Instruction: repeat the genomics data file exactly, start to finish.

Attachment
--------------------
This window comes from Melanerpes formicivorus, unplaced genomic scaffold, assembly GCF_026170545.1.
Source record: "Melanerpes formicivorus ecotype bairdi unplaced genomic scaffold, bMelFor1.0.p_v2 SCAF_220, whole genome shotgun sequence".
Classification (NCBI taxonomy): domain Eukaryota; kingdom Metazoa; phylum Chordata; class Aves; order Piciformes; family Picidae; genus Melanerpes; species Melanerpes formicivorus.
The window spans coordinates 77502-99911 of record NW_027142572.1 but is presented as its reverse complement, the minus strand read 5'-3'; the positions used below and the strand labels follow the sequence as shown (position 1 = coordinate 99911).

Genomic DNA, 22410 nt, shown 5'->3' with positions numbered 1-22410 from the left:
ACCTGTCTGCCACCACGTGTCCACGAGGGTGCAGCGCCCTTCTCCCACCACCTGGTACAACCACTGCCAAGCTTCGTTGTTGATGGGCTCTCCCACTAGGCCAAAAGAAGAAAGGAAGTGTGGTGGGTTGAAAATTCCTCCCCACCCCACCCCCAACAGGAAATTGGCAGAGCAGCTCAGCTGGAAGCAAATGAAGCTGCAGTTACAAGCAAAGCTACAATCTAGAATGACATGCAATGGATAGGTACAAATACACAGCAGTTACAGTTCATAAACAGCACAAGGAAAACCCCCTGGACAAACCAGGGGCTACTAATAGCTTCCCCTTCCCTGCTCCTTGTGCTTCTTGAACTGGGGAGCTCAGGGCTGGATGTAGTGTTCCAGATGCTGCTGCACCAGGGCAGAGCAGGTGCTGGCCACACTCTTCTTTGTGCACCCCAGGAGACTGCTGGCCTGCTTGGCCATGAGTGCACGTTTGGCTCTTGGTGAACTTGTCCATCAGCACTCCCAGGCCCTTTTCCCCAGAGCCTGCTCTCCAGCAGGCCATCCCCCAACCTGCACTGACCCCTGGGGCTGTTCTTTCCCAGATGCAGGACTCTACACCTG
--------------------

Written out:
This window comes from Melanerpes formicivorus, unplaced genomic scaffold, assembly GCF_026170545.1.
Source record: "Melanerpes formicivorus ecotype bairdi unplaced genomic scaffold, bMelFor1.0.p_v2 SCAF_220, whole genome shotgun sequence".
Classification (NCBI taxonomy): domain Eukaryota; kingdom Metazoa; phylum Chordata; class Aves; order Piciformes; family Picidae; genus Melanerpes; species Melanerpes formicivorus.
The window spans coordinates 77502-99911 of record NW_027142572.1 but is presented as its reverse complement, the minus strand read 5'-3'; the positions used below and the strand labels follow the sequence as shown (position 1 = coordinate 99911).

Genomic DNA, 22410 nt, shown 5'->3' with positions numbered 1-22410 from the left:
ACCTGTCTGCCACCACGTGTCCACGAGGGTGCAGCGCCCTTCTCCCACCACCTGGTACAACCACTGCCAAGCTTCGTTGTTGATGGGCTCTCCCACTAGGCCAAAAGAAGAAAGGAAGTGTGGTGGGTTGAAAATTCCTCCCCACCCCACCCCCAACAGGAAATTGGCAGAGCAGCTCAGCTGGAAGCAAATGAAGCTGCAGTTACAAGCAAAGCTACAATCTAGAATGACATGCAATGGATAGGTACAAATACACAGCAGTTACAGTTCATAAACAGCACAAGGAAAACCCCCTGGACAAACCAGGGGCTACTAATAGCTTCCCCTTCCCTGCTCCTTGTGCTTCTTGAACTGGGGAGCTCAGGGCTGGATGTAGTGTTCCAGATGCTGCTGCACCAGGGCAGAGCAGGTGCTGGCCACACTCTTCTTTGTGCACCCCAGGAGACTGCTGGCCTGCTTGGCCATGAGTGCACGTTTGGCTCTTGGTGAACTTGTCCATCAGCACTCCCAGGCCCTTTTCCCCAGAGCCTGCTCTCCAGCAGGCCATCCCCCAACCTGCACTGACCCCTGGGGCTGTTCTTTCCCAGATGCAGGACTCTACACCTG